August 25, 2008

Player Of The Year

Tiger Woods or Padraig Harrington?

The survey says: Harrington's two majors beat Woods' short year.

The survey says: Harrington's two majors beat Woods' short year.

It's almost impossible to escape. It's getting closer to election time, and there's a veritable buzz regarding the qualifications of the two candidates. But before you think Golf World has turned into "Meet The Press," we're not talking about Barack Obama and John McCain and their race for the presidency, but Padraig Harrington and Tiger Woods and the duel for the PGA Tour's Player of the Year award.

The POY debate has piqued the interest of fans, those in the media and the players themselves. And with good reason. As with the presidential candidates, Harrington and Woods each possess impressive--yet distinctly different--résumés. Rather than put forth our own opinion, Golf World conducted its own version of a straw poll, with nearly two dozen PGA Tour players voicing their thoughts about who should be player of the year, and why.

Although some gave their version of an abstention (Phil Mickelson said he hadn't given it any thought, while Tim Clark gave a less-than-enthusiastic, "I don't really care"), Harrington, with his back-to-back major championship titles, was a nearly unanimous choice among those who offered an opinion--an important harbinger because PGA Tour players are the ones who actually cast the votes for the tour's POY award.

"I think two majors by Mr. Harrington, that's very, very impressive," said 2002 PGA Champion Rich Beem. "I don't know what he's done the rest of the year, but winning both majors in the hardest conditions I've ever seen on both golf courses, that's toughness defined right there. I think he's got my vote."

There is certainly precedent for majors winning out over quantity. In 1998 David Duval won four times and topped the money list, but Mark O'Meara won the Masters and British Open, and ended up winning the POY. Harrington's similar year to O'Meara's swayed two-time U.S. Open champion Lee Janzen. "Tiger is hurt, so do you give him player of the year because he doesn't play the whole year?" said Janzen. "I think we all know if he played the whole year he would be player of the year. Do you weigh the injury into it or not? If I was going to vote today, though, I would probably vote for Padraig because he won two majors."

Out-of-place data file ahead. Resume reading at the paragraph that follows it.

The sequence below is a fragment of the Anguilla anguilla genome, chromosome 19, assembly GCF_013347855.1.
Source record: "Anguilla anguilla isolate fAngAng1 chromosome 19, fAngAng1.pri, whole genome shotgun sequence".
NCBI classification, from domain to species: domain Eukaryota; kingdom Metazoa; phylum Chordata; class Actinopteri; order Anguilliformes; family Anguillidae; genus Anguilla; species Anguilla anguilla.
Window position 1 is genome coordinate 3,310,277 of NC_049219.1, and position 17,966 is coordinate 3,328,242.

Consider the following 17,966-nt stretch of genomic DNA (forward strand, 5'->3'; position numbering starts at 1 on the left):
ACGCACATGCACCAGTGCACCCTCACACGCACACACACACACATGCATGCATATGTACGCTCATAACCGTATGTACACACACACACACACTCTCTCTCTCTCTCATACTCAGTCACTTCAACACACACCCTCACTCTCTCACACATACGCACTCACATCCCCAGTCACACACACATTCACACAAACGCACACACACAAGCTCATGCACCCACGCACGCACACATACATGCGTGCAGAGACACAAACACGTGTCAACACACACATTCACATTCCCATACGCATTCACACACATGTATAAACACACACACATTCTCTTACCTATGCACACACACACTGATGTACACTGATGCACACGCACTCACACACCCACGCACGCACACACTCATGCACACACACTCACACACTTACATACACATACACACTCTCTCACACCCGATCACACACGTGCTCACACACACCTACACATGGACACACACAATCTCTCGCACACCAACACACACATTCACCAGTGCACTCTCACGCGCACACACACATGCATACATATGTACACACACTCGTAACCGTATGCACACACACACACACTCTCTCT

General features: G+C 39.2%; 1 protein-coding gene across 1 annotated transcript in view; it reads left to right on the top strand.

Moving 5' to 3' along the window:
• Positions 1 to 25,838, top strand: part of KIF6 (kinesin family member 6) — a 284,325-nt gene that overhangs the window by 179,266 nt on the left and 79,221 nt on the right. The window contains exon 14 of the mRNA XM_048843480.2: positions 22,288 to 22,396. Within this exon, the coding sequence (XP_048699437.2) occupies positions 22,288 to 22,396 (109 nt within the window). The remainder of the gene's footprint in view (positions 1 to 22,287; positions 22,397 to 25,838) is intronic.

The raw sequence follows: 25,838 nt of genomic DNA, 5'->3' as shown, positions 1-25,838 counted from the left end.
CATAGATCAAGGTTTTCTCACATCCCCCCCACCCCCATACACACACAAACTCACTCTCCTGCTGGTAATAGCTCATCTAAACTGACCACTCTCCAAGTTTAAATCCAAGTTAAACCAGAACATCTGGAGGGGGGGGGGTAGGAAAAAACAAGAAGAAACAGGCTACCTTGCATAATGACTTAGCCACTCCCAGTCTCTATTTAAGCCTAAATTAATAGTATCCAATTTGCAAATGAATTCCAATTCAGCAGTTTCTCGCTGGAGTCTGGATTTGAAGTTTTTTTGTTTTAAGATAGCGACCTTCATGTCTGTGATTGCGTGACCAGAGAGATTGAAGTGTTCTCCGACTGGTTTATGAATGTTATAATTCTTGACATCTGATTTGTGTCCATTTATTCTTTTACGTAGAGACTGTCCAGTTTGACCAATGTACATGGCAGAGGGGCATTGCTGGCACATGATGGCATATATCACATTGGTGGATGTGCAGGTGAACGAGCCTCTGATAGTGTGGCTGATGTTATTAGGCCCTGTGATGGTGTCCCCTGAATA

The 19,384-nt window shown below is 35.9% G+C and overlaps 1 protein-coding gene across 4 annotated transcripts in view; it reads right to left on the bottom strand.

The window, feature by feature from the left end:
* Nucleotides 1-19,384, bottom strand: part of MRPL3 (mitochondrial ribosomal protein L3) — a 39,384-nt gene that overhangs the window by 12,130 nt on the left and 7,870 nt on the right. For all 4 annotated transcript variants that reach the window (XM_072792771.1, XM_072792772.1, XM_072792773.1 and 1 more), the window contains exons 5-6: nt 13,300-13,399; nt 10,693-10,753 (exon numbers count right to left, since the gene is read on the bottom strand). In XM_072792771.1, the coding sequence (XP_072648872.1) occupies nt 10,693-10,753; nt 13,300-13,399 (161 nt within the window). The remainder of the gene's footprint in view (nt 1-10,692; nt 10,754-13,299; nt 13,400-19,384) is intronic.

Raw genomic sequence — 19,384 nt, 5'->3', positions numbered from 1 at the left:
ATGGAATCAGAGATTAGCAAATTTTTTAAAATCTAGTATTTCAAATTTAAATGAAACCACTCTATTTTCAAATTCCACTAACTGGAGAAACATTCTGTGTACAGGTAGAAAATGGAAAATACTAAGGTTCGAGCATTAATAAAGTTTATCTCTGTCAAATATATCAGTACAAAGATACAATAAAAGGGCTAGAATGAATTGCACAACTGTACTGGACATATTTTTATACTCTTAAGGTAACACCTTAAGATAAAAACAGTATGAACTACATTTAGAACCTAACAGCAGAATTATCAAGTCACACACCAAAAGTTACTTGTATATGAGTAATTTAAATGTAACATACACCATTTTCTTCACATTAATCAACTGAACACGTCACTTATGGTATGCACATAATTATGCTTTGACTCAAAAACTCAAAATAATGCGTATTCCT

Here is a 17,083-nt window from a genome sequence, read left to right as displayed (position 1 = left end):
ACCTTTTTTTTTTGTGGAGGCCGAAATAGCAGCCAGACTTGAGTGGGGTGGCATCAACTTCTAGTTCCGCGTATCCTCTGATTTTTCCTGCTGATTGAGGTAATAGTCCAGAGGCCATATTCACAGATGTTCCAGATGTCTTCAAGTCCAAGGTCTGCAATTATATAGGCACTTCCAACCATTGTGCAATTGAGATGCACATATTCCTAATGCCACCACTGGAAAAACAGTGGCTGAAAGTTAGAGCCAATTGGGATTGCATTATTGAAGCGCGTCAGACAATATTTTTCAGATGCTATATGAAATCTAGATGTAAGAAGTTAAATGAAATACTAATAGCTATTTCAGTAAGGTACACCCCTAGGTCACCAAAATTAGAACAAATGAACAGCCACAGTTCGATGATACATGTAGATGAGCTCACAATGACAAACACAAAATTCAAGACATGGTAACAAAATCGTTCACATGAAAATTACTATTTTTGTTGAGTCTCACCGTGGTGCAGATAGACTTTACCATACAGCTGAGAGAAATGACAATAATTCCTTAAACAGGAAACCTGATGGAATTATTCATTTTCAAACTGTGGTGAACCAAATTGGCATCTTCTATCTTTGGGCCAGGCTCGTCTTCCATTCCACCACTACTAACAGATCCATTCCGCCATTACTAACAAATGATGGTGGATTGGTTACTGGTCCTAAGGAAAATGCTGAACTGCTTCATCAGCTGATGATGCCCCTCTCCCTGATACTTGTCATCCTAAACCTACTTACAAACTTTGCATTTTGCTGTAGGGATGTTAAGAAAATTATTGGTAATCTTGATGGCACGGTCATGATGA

Woods' curtailed schedule clearly was the biggest--and in many ways, the only--issue with players who said they would vote for Harrington. Woods was off to one of the best starts of his career before reconstructive knee surgery sidelined him for the year. In six starts he won four times (including his now legendary playoff triumph over Rocco Mediate in the U.S. Open, despite a left leg debilitated by two stress fractures and a torn anterior cruciate ligament), one second and one fifth. For David Toms, the short season, not performance, remained the only cause for pause.

"I'd probably still give it to Tiger because he probably would have won one of those [majors] Padraig won," said Toms. "[But] I'll have to sit down and look at it, think about it. It doesn't seem quite right to pick a player of the year who played in just six tournaments."

Jim Furyk, however, had no such concern about Woods' abbreviated season, stating, "It doesn't [affect] me [in the voting], but it's definitely going to be a negative with a lot of guys."

Count Tom Pernice Jr. among that group. "[Tiger] hasn't played enough. Don't get me wrong, he's the greatest golfer on the planet, but you've gotta be out here," said Pernice of Woods, before offering his own candidate. "I'll vote for Kenny Perry," Pernice said. "You look at the tournaments he's won and some others where he was close to winning, the guy had a helluva year."

Certainly Perry, with three wins, merits consideration. But majors still rule in the player of the year vote and not only didn't Perry win one, he played just one round in a major championship the entire year: the first round of the PGA Championship before being forced to withdraw with a scratched cornea.

Even Jay Williamson, a friend of Perry's, said he couldn't vote for his pal. When asked if Perry still had a chance for POY should he win two of the playoff events and capture the FedEx Cup, Williamson said, "I'd love to see an American player have a chance, but [if you] win two majors, in my mind you're player of the year. I know we're trying to push the FedEx Cup and all it represents and if K.P. [won the FedEx Cup] he would certainly get some consideration. But it's really about winning the majors, so I think it's Paddy's."

As for Harrington himself, he is taking nothing for granted. "I'd love to win, and I'd be very proud to win Player of the Year," said Harrington. "I get one vote, and I know who I'll be voting for."

It seems as if quite a few other players will be voting for him, too.



Three POYs, three systems - same result?

As there are in other sports, golf has several top-player awards available to the tour's top star, and perhaps fittingly, the three biggest--given by the PGA Tour, the Golf Writers Association of America and the PGA of America--differ in how the top player is selected.

The PGA Tour's Player of the Year/Jack Nicklaus Trophy is voted on by tour players, the GWAA award is selected by golf media and the PGA of America award is based on a mathematical formula that weighs tournament wins, official money standings and scoring average.

But if you're looking for a split decision, you're in the wrong place. The last time there wasn't a clean sweep by a player was 1991 when Fred Couples was honored by the PGA Tour and the GWAA, and Corey Pavin was the PGA of America honoree.